After establishing the applicability of the computerized model to a given problem, based on verification and validation, the next question is to estimate the total uncertainty in the prediction of quantity of interest. The five basic contributors to uncertainty are initial and boundary conditions, geometrical representation, formulation of problem, model form based on empirical correlations in the code, and finally numerics. The uncertainties are propagated through different steps to reach final QoI prediction. Roache  has some general views on validation and uncertainty quantification that are for computaional fluid dynamics (CFD) but are general enough to apply to other analyses.
Helton  has described quantification of margins and uncertainties as applied to reliability and safety of nuclear weapon stockpile. His paper describes statistical aspects of two types of uncertainties such as aleatory and epistemic. In aleatory uncertainty, the data have inherent randomness such as bubbly or droplet flows, where the sizes and interfacial density are always changing. The epistemic uncertainty is due to the lack of knowledge or inability to measure some parameters such as distribution of heat transfer from the structures to different phases in two-phase flow. The study  also describes the methods of addressing these uncertainties and their contribution to overall uncertainty as illustrated in Fig. 7.
For example, for single parameter, the number of calculations needed for 95% confidence () of predicted QoI in 95% percentile ( is 59. In case of three independent parameters, the number of calculations required, for same level of confidence and percentile, increases to 124 based on Wilks' formulae described in Eq. (9).
For practical application, the modeling uncertainties are represented by specific parameters that are either added or multiplied to the existing correlations. The state of knowledge is quantified by probability distributions of this parameter that includes the range and shape of distribution. Such a distribution expresses how well the appropriate value of an uncertain parameter of the code is known. A state of knowledge based on minimum information at the parameter level is expressed by uniform distributions. This is often considered the state of maximum ignorance. The uniform distribution is often chosen because to greatly increase occurrence of the probability of extreme values (i.e., values in the tails). As many distributions are normal, or like normal in practice, and because extreme values often result in increased uncertainties, the common practice is to assume a uniform distribution, when no other distribution can be justified.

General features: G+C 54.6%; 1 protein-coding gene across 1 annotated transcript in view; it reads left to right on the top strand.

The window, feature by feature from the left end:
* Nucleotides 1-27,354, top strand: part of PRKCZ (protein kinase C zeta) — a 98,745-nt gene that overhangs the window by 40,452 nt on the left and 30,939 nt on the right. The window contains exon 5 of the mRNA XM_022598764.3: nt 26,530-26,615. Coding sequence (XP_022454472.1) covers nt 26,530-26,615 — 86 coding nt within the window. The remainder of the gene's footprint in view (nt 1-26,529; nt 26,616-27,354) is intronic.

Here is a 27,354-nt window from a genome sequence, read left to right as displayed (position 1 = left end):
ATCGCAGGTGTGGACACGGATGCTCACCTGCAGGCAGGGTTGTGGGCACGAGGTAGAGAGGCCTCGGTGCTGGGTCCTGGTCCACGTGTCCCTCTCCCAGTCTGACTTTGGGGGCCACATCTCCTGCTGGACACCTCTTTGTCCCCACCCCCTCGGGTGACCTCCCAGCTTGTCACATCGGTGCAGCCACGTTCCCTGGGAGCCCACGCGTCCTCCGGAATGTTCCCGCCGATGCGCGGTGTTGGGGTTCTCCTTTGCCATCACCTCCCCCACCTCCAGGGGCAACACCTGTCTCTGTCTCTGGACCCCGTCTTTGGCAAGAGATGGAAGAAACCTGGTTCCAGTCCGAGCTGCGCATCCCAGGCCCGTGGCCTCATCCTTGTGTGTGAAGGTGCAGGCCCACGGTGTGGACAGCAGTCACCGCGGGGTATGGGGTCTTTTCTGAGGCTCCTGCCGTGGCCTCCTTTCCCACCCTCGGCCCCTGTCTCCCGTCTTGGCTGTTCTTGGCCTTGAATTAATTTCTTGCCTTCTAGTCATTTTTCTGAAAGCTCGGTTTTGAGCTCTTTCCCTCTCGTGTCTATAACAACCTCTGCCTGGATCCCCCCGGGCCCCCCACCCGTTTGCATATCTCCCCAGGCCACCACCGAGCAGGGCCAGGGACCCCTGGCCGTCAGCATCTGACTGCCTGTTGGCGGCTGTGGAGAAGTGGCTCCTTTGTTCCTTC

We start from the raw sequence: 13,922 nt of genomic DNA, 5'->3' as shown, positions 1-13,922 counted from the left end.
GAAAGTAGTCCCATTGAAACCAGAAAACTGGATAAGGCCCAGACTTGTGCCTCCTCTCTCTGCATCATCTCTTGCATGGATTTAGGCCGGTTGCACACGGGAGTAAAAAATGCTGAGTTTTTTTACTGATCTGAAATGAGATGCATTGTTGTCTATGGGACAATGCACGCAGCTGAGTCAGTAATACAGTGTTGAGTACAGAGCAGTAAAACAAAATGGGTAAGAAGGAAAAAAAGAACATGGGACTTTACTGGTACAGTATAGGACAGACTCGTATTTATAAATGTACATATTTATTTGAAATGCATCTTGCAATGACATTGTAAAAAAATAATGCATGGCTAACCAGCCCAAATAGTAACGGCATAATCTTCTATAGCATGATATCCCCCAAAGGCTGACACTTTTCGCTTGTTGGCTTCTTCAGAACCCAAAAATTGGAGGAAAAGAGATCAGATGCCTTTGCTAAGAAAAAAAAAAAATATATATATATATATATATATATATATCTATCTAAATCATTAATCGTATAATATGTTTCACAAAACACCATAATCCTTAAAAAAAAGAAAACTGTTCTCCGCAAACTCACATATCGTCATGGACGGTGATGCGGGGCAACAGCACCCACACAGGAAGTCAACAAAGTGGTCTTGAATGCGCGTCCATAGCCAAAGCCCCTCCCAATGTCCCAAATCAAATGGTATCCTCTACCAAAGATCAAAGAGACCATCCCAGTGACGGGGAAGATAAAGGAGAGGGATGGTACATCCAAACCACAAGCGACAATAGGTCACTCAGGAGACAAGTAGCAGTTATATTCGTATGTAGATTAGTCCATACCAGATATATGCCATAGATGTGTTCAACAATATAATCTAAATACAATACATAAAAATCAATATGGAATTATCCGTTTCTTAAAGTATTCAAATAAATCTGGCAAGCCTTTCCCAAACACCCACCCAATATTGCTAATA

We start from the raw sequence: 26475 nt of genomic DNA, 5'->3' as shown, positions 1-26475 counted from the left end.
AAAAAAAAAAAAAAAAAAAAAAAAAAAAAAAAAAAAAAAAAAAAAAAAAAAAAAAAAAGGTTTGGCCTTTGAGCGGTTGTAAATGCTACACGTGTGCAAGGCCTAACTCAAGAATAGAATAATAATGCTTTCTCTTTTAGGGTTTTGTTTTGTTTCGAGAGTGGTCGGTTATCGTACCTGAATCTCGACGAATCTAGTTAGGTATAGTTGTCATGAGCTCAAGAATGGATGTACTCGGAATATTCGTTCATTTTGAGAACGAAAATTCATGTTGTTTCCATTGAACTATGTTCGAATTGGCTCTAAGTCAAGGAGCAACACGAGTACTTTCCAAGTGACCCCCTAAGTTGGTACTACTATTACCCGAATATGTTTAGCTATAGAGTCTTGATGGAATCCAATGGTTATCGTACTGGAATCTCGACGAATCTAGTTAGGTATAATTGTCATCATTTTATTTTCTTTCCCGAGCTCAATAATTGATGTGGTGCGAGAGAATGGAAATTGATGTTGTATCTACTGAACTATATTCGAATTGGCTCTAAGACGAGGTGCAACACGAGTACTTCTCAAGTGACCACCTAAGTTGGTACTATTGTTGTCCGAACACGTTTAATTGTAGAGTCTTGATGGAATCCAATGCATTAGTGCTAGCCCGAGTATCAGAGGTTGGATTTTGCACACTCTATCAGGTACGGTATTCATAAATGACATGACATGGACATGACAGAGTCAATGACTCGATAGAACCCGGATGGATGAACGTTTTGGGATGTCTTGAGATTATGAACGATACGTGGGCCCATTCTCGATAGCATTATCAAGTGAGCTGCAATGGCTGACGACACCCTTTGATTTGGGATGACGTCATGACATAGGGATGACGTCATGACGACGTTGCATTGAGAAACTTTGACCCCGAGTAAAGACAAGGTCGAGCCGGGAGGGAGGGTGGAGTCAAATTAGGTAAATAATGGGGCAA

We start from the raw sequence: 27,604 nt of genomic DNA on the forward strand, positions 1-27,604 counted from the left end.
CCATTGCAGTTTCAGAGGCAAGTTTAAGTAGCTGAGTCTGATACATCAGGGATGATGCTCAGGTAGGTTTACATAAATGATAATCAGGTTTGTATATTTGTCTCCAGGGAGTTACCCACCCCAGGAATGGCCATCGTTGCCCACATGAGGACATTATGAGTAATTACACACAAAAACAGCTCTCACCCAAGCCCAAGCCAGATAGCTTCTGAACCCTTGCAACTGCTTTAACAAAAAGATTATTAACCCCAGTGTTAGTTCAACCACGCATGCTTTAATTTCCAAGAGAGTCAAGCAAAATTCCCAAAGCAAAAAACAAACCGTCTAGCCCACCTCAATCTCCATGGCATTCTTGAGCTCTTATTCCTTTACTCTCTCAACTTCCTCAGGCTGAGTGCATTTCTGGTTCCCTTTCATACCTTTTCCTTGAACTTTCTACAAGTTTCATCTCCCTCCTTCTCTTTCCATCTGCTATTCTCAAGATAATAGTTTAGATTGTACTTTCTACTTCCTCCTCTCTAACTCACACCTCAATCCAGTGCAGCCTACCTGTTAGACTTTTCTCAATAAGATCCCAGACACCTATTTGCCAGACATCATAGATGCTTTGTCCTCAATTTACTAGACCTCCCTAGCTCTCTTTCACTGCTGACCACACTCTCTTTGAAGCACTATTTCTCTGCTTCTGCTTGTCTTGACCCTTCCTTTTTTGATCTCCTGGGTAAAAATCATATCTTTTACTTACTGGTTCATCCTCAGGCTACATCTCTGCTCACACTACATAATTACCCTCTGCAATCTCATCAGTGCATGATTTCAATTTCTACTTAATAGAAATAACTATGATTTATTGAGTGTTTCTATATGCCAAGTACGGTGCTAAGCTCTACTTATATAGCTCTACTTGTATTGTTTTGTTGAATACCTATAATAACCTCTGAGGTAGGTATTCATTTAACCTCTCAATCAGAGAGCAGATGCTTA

The selection and quantification of these uncertainty parameters are based on experience gained from validating the computer codes by comparing the models' predictions with the data from integral tests and separate effect tests. The tests themselves are based on phenomena identified in the PIRT. Additionally, the uncertainty is increased to account for any scaling effects in the tests. Any statement of uncertainty in prediction is for a specific application.